2. it’s great what you are trying to do!(you won’t know till you try,and so dare to reach your goals)it might not sound normal to some people,or many people might not understand what you are trying to do but again it does not have too! or they don’t have too!!as long as your know what you are doing!!
    music brings joy peace laughter to some people’s world so carry on and make a change,touch lives and bring joy, hope and peace, trough music.

    PEACE!!

  3. Hey Jeremy,

    I am speechless and amazed at what you are going to do. Respect and thanks for putting the petit concerns of NY jazz musicians in perspective. Good luck and have a ball! I look forward to reading about it.

    Sebastian

    PS. will there be Soundpainting in the parade??

  4. Jeremy,
    I am very proud of you. It has always been interesting to see where your mind will take you next. Thanks for allowing me to share the “ride”.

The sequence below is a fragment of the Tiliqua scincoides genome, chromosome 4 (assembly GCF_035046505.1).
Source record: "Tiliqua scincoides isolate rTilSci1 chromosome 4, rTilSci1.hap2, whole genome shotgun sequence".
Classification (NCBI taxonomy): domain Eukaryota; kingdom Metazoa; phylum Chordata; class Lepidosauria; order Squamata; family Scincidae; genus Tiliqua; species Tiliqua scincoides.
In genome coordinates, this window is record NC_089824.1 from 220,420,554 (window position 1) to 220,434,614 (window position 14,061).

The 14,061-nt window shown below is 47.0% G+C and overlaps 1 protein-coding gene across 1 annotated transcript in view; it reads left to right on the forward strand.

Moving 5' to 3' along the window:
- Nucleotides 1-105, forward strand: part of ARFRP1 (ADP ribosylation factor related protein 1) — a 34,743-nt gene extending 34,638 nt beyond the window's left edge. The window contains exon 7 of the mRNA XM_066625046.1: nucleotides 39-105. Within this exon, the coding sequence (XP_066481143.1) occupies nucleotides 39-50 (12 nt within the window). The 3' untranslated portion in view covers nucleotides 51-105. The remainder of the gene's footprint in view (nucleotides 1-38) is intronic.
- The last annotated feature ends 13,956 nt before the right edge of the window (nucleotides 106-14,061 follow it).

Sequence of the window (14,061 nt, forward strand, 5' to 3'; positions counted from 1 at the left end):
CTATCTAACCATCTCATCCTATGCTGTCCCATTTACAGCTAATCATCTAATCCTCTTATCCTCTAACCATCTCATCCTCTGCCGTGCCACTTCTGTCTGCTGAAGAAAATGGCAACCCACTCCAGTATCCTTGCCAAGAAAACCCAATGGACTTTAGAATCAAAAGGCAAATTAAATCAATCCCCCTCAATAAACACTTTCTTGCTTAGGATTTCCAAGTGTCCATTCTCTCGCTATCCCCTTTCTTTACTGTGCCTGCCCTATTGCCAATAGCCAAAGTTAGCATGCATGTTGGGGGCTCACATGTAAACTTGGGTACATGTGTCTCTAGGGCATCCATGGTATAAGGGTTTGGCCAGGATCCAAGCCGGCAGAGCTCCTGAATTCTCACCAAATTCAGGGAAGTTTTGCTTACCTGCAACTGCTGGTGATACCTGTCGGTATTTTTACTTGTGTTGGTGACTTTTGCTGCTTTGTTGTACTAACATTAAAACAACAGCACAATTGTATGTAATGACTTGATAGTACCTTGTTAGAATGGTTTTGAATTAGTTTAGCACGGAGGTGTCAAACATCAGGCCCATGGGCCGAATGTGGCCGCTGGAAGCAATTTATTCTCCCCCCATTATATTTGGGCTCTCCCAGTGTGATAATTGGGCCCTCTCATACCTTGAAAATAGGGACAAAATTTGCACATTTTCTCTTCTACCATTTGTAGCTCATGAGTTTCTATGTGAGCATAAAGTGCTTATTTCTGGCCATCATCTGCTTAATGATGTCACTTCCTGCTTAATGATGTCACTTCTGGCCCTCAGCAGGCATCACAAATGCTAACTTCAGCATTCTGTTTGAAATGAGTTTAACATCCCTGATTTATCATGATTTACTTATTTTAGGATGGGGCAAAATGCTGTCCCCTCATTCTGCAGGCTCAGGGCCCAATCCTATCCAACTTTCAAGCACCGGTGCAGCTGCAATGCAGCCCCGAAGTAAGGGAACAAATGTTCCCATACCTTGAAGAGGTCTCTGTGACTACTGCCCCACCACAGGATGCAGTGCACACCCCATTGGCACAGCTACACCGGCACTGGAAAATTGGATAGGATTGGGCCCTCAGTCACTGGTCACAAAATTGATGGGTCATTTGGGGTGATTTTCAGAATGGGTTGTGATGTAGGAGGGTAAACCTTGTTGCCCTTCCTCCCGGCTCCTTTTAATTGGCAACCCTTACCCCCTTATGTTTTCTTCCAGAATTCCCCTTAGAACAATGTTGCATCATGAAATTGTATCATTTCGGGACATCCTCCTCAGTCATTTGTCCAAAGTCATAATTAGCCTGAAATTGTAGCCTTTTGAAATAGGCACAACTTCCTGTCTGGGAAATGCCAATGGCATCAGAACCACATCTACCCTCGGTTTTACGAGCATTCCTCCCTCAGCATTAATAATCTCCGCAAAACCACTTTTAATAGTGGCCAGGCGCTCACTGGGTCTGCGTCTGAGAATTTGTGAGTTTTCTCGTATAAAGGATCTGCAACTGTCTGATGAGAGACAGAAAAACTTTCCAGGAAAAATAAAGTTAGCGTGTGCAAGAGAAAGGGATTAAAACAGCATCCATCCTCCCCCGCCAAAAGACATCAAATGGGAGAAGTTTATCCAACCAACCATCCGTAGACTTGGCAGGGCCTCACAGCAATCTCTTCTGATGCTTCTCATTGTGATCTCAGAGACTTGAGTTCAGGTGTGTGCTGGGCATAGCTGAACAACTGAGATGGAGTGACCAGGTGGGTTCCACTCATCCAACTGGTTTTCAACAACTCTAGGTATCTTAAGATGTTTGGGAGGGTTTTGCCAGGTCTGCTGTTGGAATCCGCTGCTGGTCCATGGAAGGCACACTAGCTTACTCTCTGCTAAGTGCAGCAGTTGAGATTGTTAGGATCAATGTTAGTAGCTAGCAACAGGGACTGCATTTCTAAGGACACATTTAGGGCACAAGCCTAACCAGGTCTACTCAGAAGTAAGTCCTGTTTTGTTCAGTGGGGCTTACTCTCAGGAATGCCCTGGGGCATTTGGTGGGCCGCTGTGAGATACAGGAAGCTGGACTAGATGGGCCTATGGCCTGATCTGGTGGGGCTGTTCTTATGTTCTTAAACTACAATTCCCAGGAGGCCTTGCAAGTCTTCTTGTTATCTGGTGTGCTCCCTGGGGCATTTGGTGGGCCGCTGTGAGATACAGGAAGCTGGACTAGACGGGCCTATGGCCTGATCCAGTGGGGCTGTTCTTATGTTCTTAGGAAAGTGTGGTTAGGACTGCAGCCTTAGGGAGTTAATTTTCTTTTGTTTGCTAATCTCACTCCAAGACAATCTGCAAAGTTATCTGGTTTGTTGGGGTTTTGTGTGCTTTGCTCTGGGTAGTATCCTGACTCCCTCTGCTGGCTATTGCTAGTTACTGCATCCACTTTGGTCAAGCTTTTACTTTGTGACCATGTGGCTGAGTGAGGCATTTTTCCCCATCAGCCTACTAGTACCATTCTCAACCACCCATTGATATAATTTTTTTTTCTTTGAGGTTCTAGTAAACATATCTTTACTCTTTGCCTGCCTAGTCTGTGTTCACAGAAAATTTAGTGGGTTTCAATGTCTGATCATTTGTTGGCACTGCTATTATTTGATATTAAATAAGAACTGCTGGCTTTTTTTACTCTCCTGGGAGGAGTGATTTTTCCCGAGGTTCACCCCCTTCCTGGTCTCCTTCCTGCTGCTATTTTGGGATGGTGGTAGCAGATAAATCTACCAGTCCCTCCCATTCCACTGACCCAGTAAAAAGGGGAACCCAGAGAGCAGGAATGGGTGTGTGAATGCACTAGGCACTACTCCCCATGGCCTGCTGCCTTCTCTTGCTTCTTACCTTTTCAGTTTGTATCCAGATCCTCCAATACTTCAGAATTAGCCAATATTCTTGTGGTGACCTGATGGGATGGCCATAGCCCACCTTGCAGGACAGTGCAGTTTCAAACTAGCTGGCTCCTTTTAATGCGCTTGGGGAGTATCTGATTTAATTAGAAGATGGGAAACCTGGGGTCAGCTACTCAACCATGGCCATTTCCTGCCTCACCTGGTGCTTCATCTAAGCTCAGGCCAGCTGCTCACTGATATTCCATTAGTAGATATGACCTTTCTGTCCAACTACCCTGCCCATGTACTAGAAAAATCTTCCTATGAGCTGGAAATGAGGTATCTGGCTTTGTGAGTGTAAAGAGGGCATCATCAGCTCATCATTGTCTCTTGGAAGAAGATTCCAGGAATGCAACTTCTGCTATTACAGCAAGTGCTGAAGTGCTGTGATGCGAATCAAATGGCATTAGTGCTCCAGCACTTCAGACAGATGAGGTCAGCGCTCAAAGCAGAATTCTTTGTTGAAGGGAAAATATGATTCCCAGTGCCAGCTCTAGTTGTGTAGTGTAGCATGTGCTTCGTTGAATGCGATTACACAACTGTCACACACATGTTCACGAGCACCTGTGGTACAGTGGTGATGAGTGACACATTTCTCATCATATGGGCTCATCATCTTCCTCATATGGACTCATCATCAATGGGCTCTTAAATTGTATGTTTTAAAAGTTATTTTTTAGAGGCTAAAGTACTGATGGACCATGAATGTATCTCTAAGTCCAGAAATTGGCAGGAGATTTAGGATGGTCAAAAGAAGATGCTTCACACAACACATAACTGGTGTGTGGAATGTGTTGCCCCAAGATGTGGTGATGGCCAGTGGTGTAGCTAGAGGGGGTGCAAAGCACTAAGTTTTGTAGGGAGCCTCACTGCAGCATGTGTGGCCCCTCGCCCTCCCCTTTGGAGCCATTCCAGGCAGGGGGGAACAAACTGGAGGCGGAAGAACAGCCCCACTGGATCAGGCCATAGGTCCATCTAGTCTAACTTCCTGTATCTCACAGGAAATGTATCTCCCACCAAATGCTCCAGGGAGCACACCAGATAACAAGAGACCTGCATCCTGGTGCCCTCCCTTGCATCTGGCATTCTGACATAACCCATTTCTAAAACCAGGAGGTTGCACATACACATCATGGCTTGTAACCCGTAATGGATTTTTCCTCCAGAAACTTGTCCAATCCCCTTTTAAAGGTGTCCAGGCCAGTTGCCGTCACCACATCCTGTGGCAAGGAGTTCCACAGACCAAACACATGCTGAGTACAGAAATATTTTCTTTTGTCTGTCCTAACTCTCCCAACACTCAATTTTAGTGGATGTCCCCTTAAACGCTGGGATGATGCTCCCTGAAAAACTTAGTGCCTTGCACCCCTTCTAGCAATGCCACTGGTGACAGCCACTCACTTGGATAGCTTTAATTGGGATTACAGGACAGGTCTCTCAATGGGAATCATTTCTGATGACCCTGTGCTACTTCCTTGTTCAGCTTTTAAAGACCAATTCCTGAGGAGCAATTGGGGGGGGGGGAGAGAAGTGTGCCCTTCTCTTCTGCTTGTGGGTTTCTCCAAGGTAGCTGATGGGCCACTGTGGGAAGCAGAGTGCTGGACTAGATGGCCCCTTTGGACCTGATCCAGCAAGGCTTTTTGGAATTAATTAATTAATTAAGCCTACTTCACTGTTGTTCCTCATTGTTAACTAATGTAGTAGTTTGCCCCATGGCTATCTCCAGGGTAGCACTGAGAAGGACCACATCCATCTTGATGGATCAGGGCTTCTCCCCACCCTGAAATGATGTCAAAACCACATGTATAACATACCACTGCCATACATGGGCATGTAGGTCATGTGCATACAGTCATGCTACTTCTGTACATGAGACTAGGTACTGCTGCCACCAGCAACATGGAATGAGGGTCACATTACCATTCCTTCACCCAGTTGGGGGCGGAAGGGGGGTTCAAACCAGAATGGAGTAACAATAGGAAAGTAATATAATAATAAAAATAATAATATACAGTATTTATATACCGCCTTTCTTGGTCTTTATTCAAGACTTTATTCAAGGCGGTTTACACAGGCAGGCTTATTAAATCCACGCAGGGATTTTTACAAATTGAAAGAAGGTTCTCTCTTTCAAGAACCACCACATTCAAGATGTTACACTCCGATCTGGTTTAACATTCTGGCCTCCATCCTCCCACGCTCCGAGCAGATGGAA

Love
    mom

  5. Jeremy,
    I know your family here in Delaware, and have heard your wonderful music in No Denying.
    Kudos to you for embarking on this wonderful mission.
    I applaud your efforts to bring attention to the plight of the people of Rwanda, bringing joy to them along the way.

  6. Jeremy, From one non-confirmist (retired) to another; May you continue to follow your heart and live your truth. Always embellish your creative energy and fine tune your naysayers, doubters and those who ridicule you, so that they become an intergral part of your musical composition. Thank you for including me in your passions and inspirations.

    I share these words with you, from a really incredible artist-Ntozake (“she who comes with her own things”) Shange (“who walks like a lion”):
    i live in music
    is this where you live
    i live here in music
    i live on c# street
    my friend lives on b(flat) avenue
    do you live here in music
    sound falls round me like rain on other folks
    saxophones wet my face
    cold as winter in st. louis
    hot like peppers i rub on my lips
    thinkin they was lilies
    i got 15 trumpets where other women got hips
    & a upright bass for both sides of my heart
    i walk round in a piano like somebody
    else/be walkin the earth
    i live in music
    live in it
    wash in it
    i cd even smell it
    wear sound on my fingers
    sound falls so fulla music